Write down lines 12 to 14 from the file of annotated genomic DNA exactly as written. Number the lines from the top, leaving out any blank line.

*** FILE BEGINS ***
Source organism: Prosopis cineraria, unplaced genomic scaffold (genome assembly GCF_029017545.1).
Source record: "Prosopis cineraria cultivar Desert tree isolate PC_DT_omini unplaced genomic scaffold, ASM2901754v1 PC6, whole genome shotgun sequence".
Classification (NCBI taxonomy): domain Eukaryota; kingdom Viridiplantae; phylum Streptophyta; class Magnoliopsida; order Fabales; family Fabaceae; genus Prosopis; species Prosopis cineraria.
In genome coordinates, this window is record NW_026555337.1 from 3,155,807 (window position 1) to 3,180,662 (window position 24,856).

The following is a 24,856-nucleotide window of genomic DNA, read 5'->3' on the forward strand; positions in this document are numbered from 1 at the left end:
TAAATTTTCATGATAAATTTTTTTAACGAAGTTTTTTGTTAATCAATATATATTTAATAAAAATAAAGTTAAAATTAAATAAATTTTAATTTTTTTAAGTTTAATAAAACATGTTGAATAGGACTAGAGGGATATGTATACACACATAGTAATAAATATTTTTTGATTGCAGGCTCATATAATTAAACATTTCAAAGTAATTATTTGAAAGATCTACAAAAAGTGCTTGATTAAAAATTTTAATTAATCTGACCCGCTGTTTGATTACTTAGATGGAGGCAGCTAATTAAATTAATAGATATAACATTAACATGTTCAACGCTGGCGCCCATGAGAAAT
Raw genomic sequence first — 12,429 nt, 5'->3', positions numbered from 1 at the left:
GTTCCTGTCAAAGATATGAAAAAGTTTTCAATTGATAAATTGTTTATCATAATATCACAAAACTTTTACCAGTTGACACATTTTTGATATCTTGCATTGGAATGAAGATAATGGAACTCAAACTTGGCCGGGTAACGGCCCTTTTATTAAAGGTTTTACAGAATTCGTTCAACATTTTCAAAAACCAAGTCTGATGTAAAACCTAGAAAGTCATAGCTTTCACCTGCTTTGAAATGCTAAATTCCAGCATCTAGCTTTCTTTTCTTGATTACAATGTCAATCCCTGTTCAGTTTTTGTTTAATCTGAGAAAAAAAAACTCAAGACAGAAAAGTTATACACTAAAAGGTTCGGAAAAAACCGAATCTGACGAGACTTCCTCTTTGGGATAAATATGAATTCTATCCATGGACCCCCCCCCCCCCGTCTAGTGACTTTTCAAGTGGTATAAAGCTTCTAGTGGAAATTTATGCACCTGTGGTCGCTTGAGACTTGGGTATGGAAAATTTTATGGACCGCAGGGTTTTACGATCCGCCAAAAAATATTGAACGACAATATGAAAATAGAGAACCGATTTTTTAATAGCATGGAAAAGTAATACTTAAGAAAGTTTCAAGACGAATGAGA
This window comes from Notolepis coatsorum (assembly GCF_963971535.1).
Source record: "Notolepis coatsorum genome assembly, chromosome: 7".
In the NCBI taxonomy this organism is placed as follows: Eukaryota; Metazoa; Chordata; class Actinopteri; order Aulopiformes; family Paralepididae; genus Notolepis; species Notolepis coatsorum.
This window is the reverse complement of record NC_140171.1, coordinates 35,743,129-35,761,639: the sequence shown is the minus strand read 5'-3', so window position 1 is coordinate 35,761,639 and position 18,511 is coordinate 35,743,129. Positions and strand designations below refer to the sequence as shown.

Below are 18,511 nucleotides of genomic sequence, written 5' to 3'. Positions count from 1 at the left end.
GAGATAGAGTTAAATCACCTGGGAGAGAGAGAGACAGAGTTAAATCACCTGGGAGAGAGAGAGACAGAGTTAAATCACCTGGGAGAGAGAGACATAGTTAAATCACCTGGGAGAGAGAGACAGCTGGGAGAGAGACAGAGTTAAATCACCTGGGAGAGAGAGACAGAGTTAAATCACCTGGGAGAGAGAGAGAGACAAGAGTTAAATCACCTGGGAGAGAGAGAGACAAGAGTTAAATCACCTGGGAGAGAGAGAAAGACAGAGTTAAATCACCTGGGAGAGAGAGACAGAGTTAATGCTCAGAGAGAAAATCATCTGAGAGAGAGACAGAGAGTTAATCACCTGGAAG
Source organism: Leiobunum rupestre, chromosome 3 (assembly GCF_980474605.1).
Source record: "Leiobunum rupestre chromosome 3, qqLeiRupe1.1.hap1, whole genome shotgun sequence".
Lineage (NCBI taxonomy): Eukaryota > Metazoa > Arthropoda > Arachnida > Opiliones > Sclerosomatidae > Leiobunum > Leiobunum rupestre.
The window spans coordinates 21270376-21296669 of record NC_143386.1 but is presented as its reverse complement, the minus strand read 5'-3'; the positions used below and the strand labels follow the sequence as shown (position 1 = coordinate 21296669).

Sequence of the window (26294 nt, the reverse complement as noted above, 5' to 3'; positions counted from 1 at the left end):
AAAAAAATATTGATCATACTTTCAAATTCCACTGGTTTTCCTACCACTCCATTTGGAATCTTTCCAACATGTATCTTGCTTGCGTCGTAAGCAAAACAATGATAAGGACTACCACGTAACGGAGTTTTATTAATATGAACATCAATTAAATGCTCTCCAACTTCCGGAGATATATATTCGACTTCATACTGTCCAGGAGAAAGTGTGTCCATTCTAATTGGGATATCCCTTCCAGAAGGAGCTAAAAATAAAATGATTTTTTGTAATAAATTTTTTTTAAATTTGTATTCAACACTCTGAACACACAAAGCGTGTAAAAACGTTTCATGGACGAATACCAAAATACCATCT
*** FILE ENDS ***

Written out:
This window is the reverse complement of record NC_140171.1, coordinates 35,743,129-35,761,639: the sequence shown is the minus strand read 5'-3', so window position 1 is coordinate 35,761,639 and position 18,511 is coordinate 35,743,129. Positions and strand designations below refer to the sequence as shown.

Below are 18,511 nucleotides of genomic sequence, written 5' to 3'. Positions count from 1 at the left end.
GAGATAGAGTTAAATCACCTGGGAGAGAGAGAGACAGAGTTAAATCACCTGGGAGAGAGAGAGACAGAGTTAAATCACCTGGGAGAGAGAGACATAGTTAAATCACCTGGGAGAGAGAGACAGCTGGGAGAGAGACAGAGTTAAATCACCTGGGAGAGAGAGACAGAGTTAAATCACCTGGGAGAGAGAGAGAGACAAGAGTTAAATCACCTGGGAGAGAGAGAGACAAGAGTTAAATCACCTGGGAGAGAGAGAAAGACAGAGTTAAATCACCTGGGAGAGAGAGACAGAGTTAATGCTCAGAGAGAAAATCATCTGAGAGAGAGACAGAGAGTTAATCACCTGGAAG